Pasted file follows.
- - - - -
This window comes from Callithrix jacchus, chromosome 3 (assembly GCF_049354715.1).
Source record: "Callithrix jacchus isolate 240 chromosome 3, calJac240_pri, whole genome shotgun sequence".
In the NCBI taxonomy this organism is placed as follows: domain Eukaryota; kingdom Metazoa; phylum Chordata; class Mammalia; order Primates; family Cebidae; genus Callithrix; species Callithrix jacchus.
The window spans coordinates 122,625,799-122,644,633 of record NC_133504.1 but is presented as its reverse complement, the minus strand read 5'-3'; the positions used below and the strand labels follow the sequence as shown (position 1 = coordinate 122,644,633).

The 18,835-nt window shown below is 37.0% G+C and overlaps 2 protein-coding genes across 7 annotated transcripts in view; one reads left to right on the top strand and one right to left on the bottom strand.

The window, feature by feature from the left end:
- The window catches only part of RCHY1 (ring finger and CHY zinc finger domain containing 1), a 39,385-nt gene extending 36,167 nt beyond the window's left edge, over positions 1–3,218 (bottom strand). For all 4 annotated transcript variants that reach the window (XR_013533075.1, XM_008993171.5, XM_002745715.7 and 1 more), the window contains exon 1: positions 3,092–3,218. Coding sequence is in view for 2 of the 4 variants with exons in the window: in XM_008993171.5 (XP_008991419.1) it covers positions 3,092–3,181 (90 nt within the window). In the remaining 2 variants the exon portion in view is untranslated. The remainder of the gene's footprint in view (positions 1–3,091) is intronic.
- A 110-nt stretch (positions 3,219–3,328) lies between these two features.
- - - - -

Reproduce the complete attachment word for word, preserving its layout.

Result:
This window comes from Callithrix jacchus, chromosome 3 (assembly GCF_049354715.1).
Source record: "Callithrix jacchus isolate 240 chromosome 3, calJac240_pri, whole genome shotgun sequence".
In the NCBI taxonomy this organism is placed as follows: domain Eukaryota; kingdom Metazoa; phylum Chordata; class Mammalia; order Primates; family Cebidae; genus Callithrix; species Callithrix jacchus.
The window spans coordinates 122,625,799-122,644,633 of record NC_133504.1 but is presented as its reverse complement, the minus strand read 5'-3'; the positions used below and the strand labels follow the sequence as shown (position 1 = coordinate 122,644,633).

The 18,835-nt window shown below is 37.0% G+C and overlaps 2 protein-coding genes across 7 annotated transcripts in view; one reads left to right on the top strand and one right to left on the bottom strand.

The window, feature by feature from the left end:
- The window catches only part of RCHY1 (ring finger and CHY zinc finger domain containing 1), a 39,385-nt gene extending 36,167 nt beyond the window's left edge, over positions 1–3,218 (bottom strand). For all 4 annotated transcript variants that reach the window (XR_013533075.1, XM_008993171.5, XM_002745715.7 and 1 more), the window contains exon 1: positions 3,092–3,218. Coding sequence is in view for 2 of the 4 variants with exons in the window: in XM_008993171.5 (XP_008991419.1) it covers positions 3,092–3,181 (90 nt within the window). In the remaining 2 variants the exon portion in view is untranslated. The remainder of the gene's footprint in view (positions 1–3,091) is intronic.
- A 110-nt stretch (positions 3,219–3,328) lies between these two features.